Jeff Madrick had it right on “Countdown” Tuesday night: “We’ve got to raise taxes not to balance the budget but to reinvest in the economy. We have been neglecting this for a few decades now.” Madrick, whom I first knew as a Business Week reporter decades ago, has just published Age of Greed: The Triumph of Finance and the Decline of America, 1970 to the Present.
It’s infrastructure we need to be spending on, not bigger yachts.
(In related news, it was reported that Americans are consuming 570 more calories a day, on average, than in the 1970s. More and more of us have grown fat. We are out of shape personally and as a country, competing against nations with high savings rates and modern infrastructure.)
The 35 years after World War II were not terrible for America – Ozzie and Harriet had good happy lives in the Fifties and Sixties, as did many of their viewers – including their wealthy viewers. (The top federal tax rate was 90% on interest and dividends, 36% on long-term capital gains.) Mary Tyler Moore had a good life in the Seventies, as did many of her viewers – including her wealthy viewers. (The top rate was 70% on interest and dividends, 28% on long-term capital gains.)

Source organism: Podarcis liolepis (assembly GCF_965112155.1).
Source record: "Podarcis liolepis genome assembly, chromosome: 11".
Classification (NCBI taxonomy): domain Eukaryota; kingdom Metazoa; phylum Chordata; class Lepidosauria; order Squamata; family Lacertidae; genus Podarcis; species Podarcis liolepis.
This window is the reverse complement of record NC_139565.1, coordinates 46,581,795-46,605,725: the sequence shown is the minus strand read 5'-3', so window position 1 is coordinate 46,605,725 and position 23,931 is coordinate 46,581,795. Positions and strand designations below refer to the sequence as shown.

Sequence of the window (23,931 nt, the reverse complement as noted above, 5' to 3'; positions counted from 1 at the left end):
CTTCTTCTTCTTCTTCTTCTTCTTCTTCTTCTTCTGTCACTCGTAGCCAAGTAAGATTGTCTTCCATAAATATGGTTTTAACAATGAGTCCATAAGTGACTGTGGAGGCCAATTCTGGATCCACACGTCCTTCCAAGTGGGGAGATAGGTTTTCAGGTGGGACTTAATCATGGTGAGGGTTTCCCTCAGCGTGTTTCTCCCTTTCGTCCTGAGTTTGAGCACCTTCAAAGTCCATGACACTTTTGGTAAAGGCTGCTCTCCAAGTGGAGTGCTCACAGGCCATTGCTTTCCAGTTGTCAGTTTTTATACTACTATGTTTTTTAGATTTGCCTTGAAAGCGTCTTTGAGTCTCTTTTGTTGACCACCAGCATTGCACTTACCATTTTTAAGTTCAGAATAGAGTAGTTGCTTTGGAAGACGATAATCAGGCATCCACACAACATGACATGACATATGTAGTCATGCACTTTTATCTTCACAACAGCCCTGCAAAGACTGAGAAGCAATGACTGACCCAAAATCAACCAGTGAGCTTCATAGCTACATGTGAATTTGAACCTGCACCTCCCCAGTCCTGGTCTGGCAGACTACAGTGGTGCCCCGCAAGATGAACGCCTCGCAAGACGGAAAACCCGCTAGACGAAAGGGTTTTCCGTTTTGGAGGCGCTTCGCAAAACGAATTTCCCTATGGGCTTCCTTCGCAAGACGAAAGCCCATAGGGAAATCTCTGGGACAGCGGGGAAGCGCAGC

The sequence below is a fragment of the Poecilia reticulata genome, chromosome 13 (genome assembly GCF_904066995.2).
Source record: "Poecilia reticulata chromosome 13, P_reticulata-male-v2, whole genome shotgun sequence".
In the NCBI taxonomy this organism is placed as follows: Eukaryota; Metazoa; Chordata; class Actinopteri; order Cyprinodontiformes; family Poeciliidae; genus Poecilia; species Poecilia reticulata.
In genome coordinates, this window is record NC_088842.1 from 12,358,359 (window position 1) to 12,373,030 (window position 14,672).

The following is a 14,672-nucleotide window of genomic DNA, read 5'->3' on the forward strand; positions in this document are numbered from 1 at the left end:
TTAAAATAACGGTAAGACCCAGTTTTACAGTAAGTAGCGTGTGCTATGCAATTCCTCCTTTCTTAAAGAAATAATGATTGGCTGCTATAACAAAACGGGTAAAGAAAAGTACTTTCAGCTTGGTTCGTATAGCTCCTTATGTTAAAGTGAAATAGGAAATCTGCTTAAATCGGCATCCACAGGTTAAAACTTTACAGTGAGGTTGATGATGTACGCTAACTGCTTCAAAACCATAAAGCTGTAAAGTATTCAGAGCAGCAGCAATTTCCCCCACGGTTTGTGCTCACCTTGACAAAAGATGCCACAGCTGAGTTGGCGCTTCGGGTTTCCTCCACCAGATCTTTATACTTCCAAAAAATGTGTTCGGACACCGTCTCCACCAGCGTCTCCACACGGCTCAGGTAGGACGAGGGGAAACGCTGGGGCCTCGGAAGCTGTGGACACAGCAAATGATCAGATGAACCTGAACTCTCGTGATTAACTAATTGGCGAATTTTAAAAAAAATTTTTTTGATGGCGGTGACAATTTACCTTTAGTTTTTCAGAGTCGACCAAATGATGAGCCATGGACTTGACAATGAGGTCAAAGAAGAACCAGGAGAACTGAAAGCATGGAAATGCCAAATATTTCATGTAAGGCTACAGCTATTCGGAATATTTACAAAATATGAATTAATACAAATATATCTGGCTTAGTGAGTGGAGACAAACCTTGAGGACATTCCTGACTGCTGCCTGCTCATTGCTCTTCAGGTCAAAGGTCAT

During those 35 years we built the Interstate Highway System (putting a lot of people to work, productively) and funded the Marshall Plan and launched the Peace Corps and put a man on the moon – and we worked the National Debt down gradually from 121% of GDP in 1946 to just 30% when Ronald Reagan and George Bush took over in 1981 and began our long fiscal decline, handing Barack Obama a debt they had taken back up to 100% of GDP, plus a $1.5 trillion deficit, two wars, deteriorating infrastructure, and an economy on the brink of Depression.
It’s time to get back to taxing rather than borrowing to fund the investments we need to make to keep our country strong, healthy, and competitive. And to make those investments.
No one is suggesting we go back to 90% or 70% top tax rates. But couldn’t we let “the Bush tax cuts” expire as, by law, they were scheduled to?
Quote of the Day
Every debt is ultimately paid, if not by the debtor, then eventually by the creditor.~Jim Grant
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